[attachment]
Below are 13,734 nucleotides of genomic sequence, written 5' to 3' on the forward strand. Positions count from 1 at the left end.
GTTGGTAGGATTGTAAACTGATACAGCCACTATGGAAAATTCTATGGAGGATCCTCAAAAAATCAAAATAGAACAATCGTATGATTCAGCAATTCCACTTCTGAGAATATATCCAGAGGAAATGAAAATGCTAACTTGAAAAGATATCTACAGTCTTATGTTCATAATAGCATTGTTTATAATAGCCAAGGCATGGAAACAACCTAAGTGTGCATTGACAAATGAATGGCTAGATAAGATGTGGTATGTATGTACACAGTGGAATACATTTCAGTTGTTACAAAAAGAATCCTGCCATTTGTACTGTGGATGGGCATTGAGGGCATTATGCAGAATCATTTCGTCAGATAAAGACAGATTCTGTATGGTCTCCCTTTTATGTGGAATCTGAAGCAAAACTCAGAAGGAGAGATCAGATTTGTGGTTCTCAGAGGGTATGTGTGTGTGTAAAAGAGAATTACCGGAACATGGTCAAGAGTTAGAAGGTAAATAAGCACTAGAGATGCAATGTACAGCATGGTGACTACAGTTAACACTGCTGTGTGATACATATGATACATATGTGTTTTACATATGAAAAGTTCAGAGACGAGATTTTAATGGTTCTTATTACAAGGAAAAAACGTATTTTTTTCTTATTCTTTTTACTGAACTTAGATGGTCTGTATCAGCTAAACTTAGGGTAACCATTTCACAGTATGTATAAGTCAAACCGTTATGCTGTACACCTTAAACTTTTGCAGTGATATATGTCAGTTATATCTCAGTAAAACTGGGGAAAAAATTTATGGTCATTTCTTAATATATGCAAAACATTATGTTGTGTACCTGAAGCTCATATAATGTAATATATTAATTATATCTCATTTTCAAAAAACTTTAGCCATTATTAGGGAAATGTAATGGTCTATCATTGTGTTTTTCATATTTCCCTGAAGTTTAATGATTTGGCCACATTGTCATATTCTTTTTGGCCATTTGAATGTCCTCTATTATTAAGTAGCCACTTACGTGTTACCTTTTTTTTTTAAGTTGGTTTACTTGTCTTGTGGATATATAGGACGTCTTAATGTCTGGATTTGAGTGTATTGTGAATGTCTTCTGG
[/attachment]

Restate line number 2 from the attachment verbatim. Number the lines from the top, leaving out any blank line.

GTTGGTAGGATTGTAAACTGATACAGCCACTATGGAAAATTCTATGGAGGATCCTCAAAAAATCAAAATAGAACAATCGTATGATTCAGCAATTCCACTTCTGAGAATATATCCAGAGGAAATGAAAATGCTAACTTGAAAAGATATCTACAGTCTTATGTTCATAATAGCATTGTTTATAATAGCCAAGGCATGGAAACAACCTAAGTGTGCATTGACAAATGAATGGCTAGATAAGATGTGGTATGTATGTACACAGTGGAATACATTTCAGTTGTTACAAAAAGAATCCTGCCATTTGTACTGTGGATGGGCATTGAGGGCATTATGCAGAATCATTTCGTCAGATAAAGACAGATTCTGTATGGTCTCCCTTTTATGTGGAATCTGAAGCAAAACTCAGAAGGAGAGATCAGATTTGTGGTTCTCAGAGGGTATGTGTGTGTGTAAAAGAGAATTACCGGAACATGGTCAAGAGTTAGAAGGTAAATAAGCACTAGAGATGCAATGTACAGCATGGTGACTACAGTTAACACTGCTGTGTGATACATATGATACATATGTGTTTTACATATGAAAAGTTCAGAGACGAGATTTTAATGGTTCTTATTACAAGGAAAAAACGTATTTTTTTCTTATTCTTTTTACTGAACTTAGATGGTCTGTATCAGCTAAACTTAGGGTAACCATTTCACAGTATGTATAAGTCAAACCGTTATGCTGTACACCTTAAACTTTTGCAGTGATATATGTCAGTTATATCTCAGTAAAACTGGGGAAAAAATTTATGGTCATTTCTTAATATATGCAAAACATTATGTTGTGTACCTGAAGCTCATATAATGTAATATATTAATTATATCTCATTTTCAAAAAACTTTAGCCATTATTAGGGAAATGTAATGGTCTATCATTGTGTTTTTCATATTTCCCTGAAGTTTAATGATTTGGCCACATTGTCATATTCTTTTTGGCCATTTGAATGTCCTCTATTATTAAGTAGCCACTTACGTGTTACCTTTTTTTTTTAAGTTGGTTTACTTGTCTTGTGGATATATAGGACGTCTTAATGTCTGGATTTGAGTGTATTGTGAATGTCTTCTGG